The mission will be open to regionally accredited United States education institutions at the four year undergraduate level and at the graduate level that wish to either attract students to the United States or meet with potential partners for collaboration in India. The mission will be an opportunity for participants to meet with policy makers, visit institutions imparting healthcare education and healthcare facilities, to get acquainted with the functioning of hospitals in India and the varied standards of healthcare delivery. The mission participants will have one-on-one meetings with medical colleges, dental colleges, pharmacy colleges, nursing colleges, hospitals, pharmaceutical companies and interactions with students pursuing various streams of healthcare education.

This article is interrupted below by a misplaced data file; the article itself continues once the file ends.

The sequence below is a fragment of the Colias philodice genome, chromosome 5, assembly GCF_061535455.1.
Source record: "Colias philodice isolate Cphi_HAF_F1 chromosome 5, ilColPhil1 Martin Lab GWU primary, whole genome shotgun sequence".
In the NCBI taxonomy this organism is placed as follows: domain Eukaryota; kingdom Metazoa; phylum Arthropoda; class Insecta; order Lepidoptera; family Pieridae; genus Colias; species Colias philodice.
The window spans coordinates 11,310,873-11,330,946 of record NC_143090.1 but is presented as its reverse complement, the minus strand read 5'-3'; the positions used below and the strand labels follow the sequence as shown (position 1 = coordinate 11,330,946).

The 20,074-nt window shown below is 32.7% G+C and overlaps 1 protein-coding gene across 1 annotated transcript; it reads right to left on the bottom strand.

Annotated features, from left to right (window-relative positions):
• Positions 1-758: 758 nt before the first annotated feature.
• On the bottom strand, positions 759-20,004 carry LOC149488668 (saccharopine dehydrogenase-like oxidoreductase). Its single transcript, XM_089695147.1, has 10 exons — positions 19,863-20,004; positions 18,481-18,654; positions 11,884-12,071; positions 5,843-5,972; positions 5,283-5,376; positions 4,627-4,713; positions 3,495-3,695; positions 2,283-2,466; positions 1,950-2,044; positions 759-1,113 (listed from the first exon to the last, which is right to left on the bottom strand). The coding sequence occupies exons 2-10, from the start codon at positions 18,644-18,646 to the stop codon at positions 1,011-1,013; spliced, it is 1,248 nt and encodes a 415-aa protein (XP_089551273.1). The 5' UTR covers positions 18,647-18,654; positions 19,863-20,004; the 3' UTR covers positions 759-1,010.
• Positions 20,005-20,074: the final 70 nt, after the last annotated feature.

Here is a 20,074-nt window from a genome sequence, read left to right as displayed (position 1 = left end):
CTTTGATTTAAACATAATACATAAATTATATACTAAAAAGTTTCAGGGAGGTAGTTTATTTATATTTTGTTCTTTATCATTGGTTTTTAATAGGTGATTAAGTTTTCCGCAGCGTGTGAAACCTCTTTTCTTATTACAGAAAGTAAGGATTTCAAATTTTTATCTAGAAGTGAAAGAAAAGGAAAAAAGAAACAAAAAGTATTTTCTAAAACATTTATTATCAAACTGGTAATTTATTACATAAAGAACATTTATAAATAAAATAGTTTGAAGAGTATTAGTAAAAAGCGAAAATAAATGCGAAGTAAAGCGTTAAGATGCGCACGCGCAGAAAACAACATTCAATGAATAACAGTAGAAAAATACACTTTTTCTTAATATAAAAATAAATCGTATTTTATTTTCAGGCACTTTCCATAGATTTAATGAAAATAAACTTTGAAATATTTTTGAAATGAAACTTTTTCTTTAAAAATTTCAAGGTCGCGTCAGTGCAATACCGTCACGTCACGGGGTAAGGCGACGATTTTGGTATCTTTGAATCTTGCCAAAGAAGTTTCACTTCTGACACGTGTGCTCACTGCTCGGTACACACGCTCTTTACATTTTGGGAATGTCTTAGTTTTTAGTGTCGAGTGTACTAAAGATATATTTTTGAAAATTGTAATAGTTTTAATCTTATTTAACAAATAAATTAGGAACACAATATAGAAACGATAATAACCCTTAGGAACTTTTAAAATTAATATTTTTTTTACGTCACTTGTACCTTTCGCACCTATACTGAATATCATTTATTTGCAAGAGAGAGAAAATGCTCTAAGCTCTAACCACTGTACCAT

Commercial Setting

In the 2011/12 academic year, 100,270 students (including both graduate and undergraduate) from India were studying in the United States. India is the second leading place of origin for students coming to the United States. Students from India make up approximately 13.1% of the total foreign student population in the United States. Of the 100,270 students, 4.8% choose to study in the health professions fields, and 11.4% choose to study in the life sciences fields.